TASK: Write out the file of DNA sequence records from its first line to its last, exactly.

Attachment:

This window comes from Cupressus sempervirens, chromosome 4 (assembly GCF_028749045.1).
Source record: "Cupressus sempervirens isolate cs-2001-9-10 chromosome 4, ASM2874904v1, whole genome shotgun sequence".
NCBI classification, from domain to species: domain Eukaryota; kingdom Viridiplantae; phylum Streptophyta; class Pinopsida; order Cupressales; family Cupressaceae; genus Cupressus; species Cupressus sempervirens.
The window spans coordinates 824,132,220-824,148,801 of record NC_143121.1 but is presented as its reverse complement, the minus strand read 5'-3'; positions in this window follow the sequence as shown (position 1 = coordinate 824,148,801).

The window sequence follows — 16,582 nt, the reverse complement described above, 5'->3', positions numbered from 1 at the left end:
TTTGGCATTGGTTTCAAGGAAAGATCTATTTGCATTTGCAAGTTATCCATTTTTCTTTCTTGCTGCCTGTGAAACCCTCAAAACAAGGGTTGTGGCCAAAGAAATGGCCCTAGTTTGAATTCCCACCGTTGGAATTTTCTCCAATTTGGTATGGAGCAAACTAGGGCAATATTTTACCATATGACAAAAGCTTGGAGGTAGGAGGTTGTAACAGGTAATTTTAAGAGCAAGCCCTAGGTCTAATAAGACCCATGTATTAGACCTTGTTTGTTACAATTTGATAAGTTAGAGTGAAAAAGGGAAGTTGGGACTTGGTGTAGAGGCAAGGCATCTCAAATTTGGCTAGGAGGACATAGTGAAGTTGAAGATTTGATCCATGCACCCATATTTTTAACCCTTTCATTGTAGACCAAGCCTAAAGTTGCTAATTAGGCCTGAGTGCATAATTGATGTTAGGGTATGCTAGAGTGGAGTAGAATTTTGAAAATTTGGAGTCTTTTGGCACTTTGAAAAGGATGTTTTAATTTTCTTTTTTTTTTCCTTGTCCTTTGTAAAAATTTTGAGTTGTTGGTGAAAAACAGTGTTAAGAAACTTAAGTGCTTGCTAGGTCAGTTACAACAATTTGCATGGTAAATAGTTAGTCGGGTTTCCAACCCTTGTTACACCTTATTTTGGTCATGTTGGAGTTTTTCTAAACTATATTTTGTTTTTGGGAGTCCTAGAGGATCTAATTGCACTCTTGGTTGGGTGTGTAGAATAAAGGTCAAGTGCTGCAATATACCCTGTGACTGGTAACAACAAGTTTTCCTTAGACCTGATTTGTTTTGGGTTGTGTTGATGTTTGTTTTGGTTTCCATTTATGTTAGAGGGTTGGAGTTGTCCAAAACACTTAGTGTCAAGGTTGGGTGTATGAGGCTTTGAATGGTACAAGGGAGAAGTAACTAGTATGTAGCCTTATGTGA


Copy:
This window comes from Cupressus sempervirens, chromosome 4 (assembly GCF_028749045.1).
Source record: "Cupressus sempervirens isolate cs-2001-9-10 chromosome 4, ASM2874904v1, whole genome shotgun sequence".
NCBI classification, from domain to species: domain Eukaryota; kingdom Viridiplantae; phylum Streptophyta; class Pinopsida; order Cupressales; family Cupressaceae; genus Cupressus; species Cupressus sempervirens.
The window spans coordinates 824,132,220-824,148,801 of record NC_143121.1 but is presented as its reverse complement, the minus strand read 5'-3'; positions in this window follow the sequence as shown (position 1 = coordinate 824,148,801).

The window sequence follows — 16,582 nt, the reverse complement described above, 5'->3', positions numbered from 1 at the left end:
TTTGGCATTGGTTTCAAGGAAAGATCTATTTGCATTTGCAAGTTATCCATTTTTCTTTCTTGCTGCCTGTGAAACCCTCAAAACAAGGGTTGTGGCCAAAGAAATGGCCCTAGTTTGAATTCCCACCGTTGGAATTTTCTCCAATTTGGTATGGAGCAAACTAGGGCAATATTTTACCATATGACAAAAGCTTGGAGGTAGGAGGTTGTAACAGGTAATTTTAAGAGCAAGCCCTAGGTCTAATAAGACCCATGTATTAGACCTTGTTTGTTACAATTTGATAAGTTAGAGTGAAAAAGGGAAGTTGGGACTTGGTGTAGAGGCAAGGCATCTCAAATTTGGCTAGGAGGACATAGTGAAGTTGAAGATTTGATCCATGCACCCATATTTTTAACCCTTTCATTGTAGACCAAGCCTAAAGTTGCTAATTAGGCCTGAGTGCATAATTGATGTTAGGGTATGCTAGAGTGGAGTAGAATTTTGAAAATTTGGAGTCTTTTGGCACTTTGAAAAGGATGTTTTAATTTTCTTTTTTTTTTCCTTGTCCTTTGTAAAAATTTTGAGTTGTTGGTGAAAAACAGTGTTAAGAAACTTAAGTGCTTGCTAGGTCAGTTACAACAATTTGCATGGTAAATAGTTAGTCGGGTTTCCAACCCTTGTTACACCTTATTTTGGTCATGTTGGAGTTTTTCTAAACTATATTTTGTTTTTGGGAGTCCTAGAGGATCTAATTGCACTCTTGGTTGGGTGTGTAGAATAAAGGTCAAGTGCTGCAATATACCCTGTGACTGGTAACAACAAGTTTTCCTTAGACCTGATTTGTTTTGGGTTGTGTTGATGTTTGTTTTGGTTTCCATTTATGTTAGAGGGTTGGAGTTGTCCAAAACACTTAGTGTCAAGGTTGGGTGTATGAGGCTTTGAATGGTACAAGGGAGAAGTAACTAGTATGTAGCCTTATGTGA